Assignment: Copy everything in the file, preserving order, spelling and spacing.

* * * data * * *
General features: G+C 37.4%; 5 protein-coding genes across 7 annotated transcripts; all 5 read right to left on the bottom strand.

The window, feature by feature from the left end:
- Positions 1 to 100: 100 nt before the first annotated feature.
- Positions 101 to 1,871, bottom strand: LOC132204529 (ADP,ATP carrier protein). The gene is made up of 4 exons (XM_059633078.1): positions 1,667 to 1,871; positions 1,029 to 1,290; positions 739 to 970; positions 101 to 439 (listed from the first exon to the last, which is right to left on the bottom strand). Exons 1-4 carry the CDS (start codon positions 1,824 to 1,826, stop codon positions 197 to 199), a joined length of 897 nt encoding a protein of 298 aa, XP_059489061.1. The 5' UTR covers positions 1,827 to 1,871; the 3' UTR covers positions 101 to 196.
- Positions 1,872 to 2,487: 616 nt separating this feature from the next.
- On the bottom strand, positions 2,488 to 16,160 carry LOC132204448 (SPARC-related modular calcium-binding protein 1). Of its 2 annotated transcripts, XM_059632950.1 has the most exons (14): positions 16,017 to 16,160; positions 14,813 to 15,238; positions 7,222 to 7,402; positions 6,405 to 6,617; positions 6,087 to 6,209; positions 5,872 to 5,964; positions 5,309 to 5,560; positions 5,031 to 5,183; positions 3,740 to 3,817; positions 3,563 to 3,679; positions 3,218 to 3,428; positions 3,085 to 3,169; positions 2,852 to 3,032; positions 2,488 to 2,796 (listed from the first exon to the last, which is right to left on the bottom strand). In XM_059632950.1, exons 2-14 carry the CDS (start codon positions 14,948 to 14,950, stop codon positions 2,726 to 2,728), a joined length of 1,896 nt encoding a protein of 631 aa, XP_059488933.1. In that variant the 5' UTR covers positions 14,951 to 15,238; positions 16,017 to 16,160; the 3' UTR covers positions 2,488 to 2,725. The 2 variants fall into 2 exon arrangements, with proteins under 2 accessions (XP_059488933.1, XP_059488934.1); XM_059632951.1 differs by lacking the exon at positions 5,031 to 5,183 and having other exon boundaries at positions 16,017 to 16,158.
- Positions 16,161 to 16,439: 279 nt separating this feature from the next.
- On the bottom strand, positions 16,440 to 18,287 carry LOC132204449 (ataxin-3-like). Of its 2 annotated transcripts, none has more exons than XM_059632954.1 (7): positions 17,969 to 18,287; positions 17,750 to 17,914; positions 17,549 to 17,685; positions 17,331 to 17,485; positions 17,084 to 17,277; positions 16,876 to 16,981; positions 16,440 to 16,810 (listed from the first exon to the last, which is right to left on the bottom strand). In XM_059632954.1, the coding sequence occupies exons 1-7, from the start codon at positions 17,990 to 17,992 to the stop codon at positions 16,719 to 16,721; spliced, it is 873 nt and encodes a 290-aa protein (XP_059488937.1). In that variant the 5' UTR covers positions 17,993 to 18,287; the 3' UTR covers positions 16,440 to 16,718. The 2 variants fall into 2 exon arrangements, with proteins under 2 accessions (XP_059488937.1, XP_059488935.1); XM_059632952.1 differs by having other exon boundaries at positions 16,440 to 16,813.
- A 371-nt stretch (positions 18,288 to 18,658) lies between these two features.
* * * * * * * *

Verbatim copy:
General features: G+C 37.4%; 5 protein-coding genes across 7 annotated transcripts; all 5 read right to left on the bottom strand.

The window, feature by feature from the left end:
- Positions 1 to 100: 100 nt before the first annotated feature.
- Positions 101 to 1,871, bottom strand: LOC132204529 (ADP,ATP carrier protein). The gene is made up of 4 exons (XM_059633078.1): positions 1,667 to 1,871; positions 1,029 to 1,290; positions 739 to 970; positions 101 to 439 (listed from the first exon to the last, which is right to left on the bottom strand). Exons 1-4 carry the CDS (start codon positions 1,824 to 1,826, stop codon positions 197 to 199), a joined length of 897 nt encoding a protein of 298 aa, XP_059489061.1. The 5' UTR covers positions 1,827 to 1,871; the 3' UTR covers positions 101 to 196.
- Positions 1,872 to 2,487: 616 nt separating this feature from the next.
- On the bottom strand, positions 2,488 to 16,160 carry LOC132204448 (SPARC-related modular calcium-binding protein 1). Of its 2 annotated transcripts, XM_059632950.1 has the most exons (14): positions 16,017 to 16,160; positions 14,813 to 15,238; positions 7,222 to 7,402; positions 6,405 to 6,617; positions 6,087 to 6,209; positions 5,872 to 5,964; positions 5,309 to 5,560; positions 5,031 to 5,183; positions 3,740 to 3,817; positions 3,563 to 3,679; positions 3,218 to 3,428; positions 3,085 to 3,169; positions 2,852 to 3,032; positions 2,488 to 2,796 (listed from the first exon to the last, which is right to left on the bottom strand). In XM_059632950.1, exons 2-14 carry the CDS (start codon positions 14,948 to 14,950, stop codon positions 2,726 to 2,728), a joined length of 1,896 nt encoding a protein of 631 aa, XP_059488933.1. In that variant the 5' UTR covers positions 14,951 to 15,238; positions 16,017 to 16,160; the 3' UTR covers positions 2,488 to 2,725. The 2 variants fall into 2 exon arrangements, with proteins under 2 accessions (XP_059488933.1, XP_059488934.1); XM_059632951.1 differs by lacking the exon at positions 5,031 to 5,183 and having other exon boundaries at positions 16,017 to 16,158.
- Positions 16,161 to 16,439: 279 nt separating this feature from the next.
- On the bottom strand, positions 16,440 to 18,287 carry LOC132204449 (ataxin-3-like). Of its 2 annotated transcripts, none has more exons than XM_059632954.1 (7): positions 17,969 to 18,287; positions 17,750 to 17,914; positions 17,549 to 17,685; positions 17,331 to 17,485; positions 17,084 to 17,277; positions 16,876 to 16,981; positions 16,440 to 16,810 (listed from the first exon to the last, which is right to left on the bottom strand). In XM_059632954.1, the coding sequence occupies exons 1-7, from the start codon at positions 17,990 to 17,992 to the stop codon at positions 16,719 to 16,721; spliced, it is 873 nt and encodes a 290-aa protein (XP_059488937.1). In that variant the 5' UTR covers positions 17,993 to 18,287; the 3' UTR covers positions 16,440 to 16,718. The 2 variants fall into 2 exon arrangements, with proteins under 2 accessions (XP_059488937.1, XP_059488935.1); XM_059632952.1 differs by having other exon boundaries at positions 16,440 to 16,813.
- A 371-nt stretch (positions 18,288 to 18,658) lies between these two features.